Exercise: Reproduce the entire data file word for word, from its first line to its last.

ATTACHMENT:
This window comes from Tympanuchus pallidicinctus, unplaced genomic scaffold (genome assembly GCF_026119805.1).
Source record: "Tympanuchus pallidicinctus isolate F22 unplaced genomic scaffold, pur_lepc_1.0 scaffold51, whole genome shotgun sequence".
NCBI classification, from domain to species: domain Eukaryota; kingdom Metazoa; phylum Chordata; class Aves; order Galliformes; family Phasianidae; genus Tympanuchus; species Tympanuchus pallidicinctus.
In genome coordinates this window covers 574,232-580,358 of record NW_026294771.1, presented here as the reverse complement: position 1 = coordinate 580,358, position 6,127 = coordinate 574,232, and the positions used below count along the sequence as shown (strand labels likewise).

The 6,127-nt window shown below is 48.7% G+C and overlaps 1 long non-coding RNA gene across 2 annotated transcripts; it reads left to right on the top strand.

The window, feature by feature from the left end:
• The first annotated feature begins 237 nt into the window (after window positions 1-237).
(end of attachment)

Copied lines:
This window comes from Tympanuchus pallidicinctus, unplaced genomic scaffold (genome assembly GCF_026119805.1).
Source record: "Tympanuchus pallidicinctus isolate F22 unplaced genomic scaffold, pur_lepc_1.0 scaffold51, whole genome shotgun sequence".
NCBI classification, from domain to species: domain Eukaryota; kingdom Metazoa; phylum Chordata; class Aves; order Galliformes; family Phasianidae; genus Tympanuchus; species Tympanuchus pallidicinctus.
In genome coordinates this window covers 574,232-580,358 of record NW_026294771.1, presented here as the reverse complement: position 1 = coordinate 580,358, position 6,127 = coordinate 574,232, and the positions used below count along the sequence as shown (strand labels likewise).

The 6,127-nt window shown below is 48.7% G+C and overlaps 1 long non-coding RNA gene across 2 annotated transcripts; it reads left to right on the top strand.

The window, feature by feature from the left end:
• The first annotated feature begins 237 nt into the window (after window positions 1-237).